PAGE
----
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Cavaliers' defense wilts against Warriors' weapons

OAKLAND, Calif. -- Throughout the regular season the Cleveland Cavaliers struggled on defense, weighed down by poor habits, poor focus and, frankly, a roster loaded with offensive-minded players.

Head coach Tyronn Lue even went so far as to declare heading into the NBA Finals that part of the Cavs' defense would be their offense. This was a reference to how floor spacing and limiting turnovers on offense was important to keeping the Golden State Warriors out of their deadly transition.

But it was also a mantra -- the Cavs believed their array of offensive weaponry was fierce enough to survive their defensive shortcomings. After all, it had carried them this far and at a historic rate.

The Warriors, however, are a fearsome operation, a historically great team that has the ability to find cracks and open them wide. That was indeed what went down in Game 1 on Thursday, when the Warriors exploited the Cavs' great weakness and danced on it in a 113-91 victory.

It's correct to say that no series is defined by the first game. Case in point, LeBron James now has lost six consecutive Game 1s of the Finals, yet he has come back to win three of the previous five. That noted, it sure is tempting to question whether the Cavs can solve the extreme problems the Warriors presented to them.

"We made a lot of mistakes. There's nothing really needs to be said," James said. "We know we're capable of playing a lot better. We didn't play as well as we know we're capable of."

Golden State toasted Cleveland's interior defense until it was carbon. It happened in so many ways, too. Mismatches because of switches. Vicious basket attacks. Lackadaisical rotations. Business decisions, camping down on stars and allowing role players to get free looks. Fear.

Basically, it was a horrifying combination of talent and execution. The Cavs don't have great size and they don't have basket defenders -- that is known. But this was a result that unmasked so many of their issues, both shallow and deep.

Everyone who played was guilty, whether it was Kevin Love getting caught in switches, James taking bad positions, JR Smith getting blown by the perimeter and so on. Tristan Thompson, the Cavaliers' interior wrecking ball, was rendered nearly useless. Of course, the Warriors smelled blood and attacked the interior like a pack of sharks, which was a huge factor as well. Thompson played just 22 minutes, with the Warriors' plan to bracket him going for rebounds forcing him off the floor in a wholly unexpected development.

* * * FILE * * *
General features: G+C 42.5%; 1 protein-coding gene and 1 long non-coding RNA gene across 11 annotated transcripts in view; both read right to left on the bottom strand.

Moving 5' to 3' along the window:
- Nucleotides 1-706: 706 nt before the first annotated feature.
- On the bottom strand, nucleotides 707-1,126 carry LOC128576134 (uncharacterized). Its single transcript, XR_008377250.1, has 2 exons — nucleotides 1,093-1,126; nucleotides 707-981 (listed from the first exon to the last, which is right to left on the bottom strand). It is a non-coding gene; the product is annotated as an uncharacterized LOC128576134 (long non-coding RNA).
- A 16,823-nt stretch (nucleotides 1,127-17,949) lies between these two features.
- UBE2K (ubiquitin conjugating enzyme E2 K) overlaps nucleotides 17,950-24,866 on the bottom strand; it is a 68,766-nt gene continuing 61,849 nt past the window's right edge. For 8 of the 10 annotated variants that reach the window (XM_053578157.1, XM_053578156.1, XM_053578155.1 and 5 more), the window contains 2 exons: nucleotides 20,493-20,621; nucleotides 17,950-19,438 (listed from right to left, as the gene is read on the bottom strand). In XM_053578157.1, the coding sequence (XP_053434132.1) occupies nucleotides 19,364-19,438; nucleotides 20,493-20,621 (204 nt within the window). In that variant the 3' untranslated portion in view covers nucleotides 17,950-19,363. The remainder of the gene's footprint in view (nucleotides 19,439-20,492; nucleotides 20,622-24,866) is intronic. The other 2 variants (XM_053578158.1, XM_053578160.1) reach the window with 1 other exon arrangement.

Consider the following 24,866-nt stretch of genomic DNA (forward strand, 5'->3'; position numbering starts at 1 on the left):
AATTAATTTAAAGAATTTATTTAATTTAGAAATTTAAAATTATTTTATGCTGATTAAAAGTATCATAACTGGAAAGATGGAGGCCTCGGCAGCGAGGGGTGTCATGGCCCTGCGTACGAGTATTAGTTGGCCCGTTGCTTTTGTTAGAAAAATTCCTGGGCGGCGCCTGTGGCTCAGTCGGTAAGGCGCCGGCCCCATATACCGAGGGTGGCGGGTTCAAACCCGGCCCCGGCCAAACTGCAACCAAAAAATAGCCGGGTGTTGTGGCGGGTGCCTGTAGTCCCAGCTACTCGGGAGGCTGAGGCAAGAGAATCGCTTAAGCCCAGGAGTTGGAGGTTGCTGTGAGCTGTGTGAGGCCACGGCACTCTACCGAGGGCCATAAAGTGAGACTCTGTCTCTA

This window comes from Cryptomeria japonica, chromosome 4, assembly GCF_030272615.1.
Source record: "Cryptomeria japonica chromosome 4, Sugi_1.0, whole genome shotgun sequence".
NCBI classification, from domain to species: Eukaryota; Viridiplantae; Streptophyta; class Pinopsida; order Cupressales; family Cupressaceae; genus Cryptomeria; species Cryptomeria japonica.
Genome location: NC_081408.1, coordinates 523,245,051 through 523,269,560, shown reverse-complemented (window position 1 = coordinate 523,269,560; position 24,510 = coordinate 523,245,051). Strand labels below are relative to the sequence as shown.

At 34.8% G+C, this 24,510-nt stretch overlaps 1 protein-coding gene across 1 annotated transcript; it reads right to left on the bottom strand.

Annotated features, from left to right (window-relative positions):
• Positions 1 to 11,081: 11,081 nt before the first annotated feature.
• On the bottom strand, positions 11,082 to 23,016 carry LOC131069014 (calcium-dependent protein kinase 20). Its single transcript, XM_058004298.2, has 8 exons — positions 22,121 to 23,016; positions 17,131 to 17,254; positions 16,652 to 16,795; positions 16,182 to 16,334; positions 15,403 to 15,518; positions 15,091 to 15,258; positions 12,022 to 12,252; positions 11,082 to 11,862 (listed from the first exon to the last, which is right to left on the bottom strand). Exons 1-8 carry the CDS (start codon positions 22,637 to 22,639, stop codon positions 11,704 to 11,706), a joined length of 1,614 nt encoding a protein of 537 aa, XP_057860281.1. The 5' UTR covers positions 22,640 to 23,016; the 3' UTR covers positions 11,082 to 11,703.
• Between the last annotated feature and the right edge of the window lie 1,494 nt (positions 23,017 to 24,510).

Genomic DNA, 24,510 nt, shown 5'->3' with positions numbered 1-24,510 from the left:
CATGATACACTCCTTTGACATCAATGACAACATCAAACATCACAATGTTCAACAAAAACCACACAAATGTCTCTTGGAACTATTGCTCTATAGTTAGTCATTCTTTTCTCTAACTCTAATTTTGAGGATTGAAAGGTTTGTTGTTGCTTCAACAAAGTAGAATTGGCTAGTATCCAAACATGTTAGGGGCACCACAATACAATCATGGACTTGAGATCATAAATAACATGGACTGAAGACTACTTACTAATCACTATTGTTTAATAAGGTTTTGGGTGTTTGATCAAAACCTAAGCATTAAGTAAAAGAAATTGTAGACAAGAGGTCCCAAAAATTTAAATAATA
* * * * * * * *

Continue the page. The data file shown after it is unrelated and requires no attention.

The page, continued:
The Warriors made an incredible 21 baskets in the paint in the first half against the Cavs, and 19 of them came in the restricted area. Six of them were dunks by Kevin Durant, whose return to the NBA Finals ended up being quite pleasant and probably with less resistance than he could have dreamed of.

The most breathtaking stat was that the Warriors missed 15 layups in the first half, some because of rust and some because of weird luck, but seeing them get 39 shots in the paint in such a game of consequence in just 24 minutes was mesmerizing. And none of that speaks to the 11 offensive rebounds the Warriors got.

In last year's NBA Finals, the Cavs outscored the Warriors by 78 points in the paint. For a while, it felt like Golden State would even that in one night.

Durant had 23 at the half and Stephen Curry had 12. It was a certified miracle the Cavs were within eight points, but that was fool's gold. Four minutes into the second half, Curry had drilled three 3-pointers and Durant had splashed another and it was essentially over.

"They are a high-powered offensive team," James said. "They can shoot the ball from the perimeter, they can get into the paint. They do everything exceptionally well, if not great."

James performed admirably, as he almost always does, with 28 points and 15 rebounds. For the first time in his career, he had a double-double in the first half of a Finals game. But he also had eight turnovers, and they were almost all harmful. The Cavs ended up with 20 turnovers, while the Warriors had just four, the largest differential in Finals history. Even without all the dunks, that was probably unsurvivable.

Kyrie Irving tried to live up to his offensive reputation and kept the game respectable for a while with 24 points, but there wasn’t much else. The Cavs were 3-of-23 shooting when James or Irving didn’t shoot or create the shot.

Love had 15 points and 21 rebounds, which looks better than it was. As has been the case in the past, Love was often foiled by the Warriors' quickness.

The Cavs likely will make some adjustments and find ways to defend with more emotion and competitiveness as the Finals go on. But in Game 1, the Warriors' margin for error looked as large as it ever has against their Eastern Conference rivals.

"I know we will play better," Lue said. "When we're not making shots and they get off in transition off of rebounds and stuff like that, they're tough to guard. So I know we can play better. We will play better."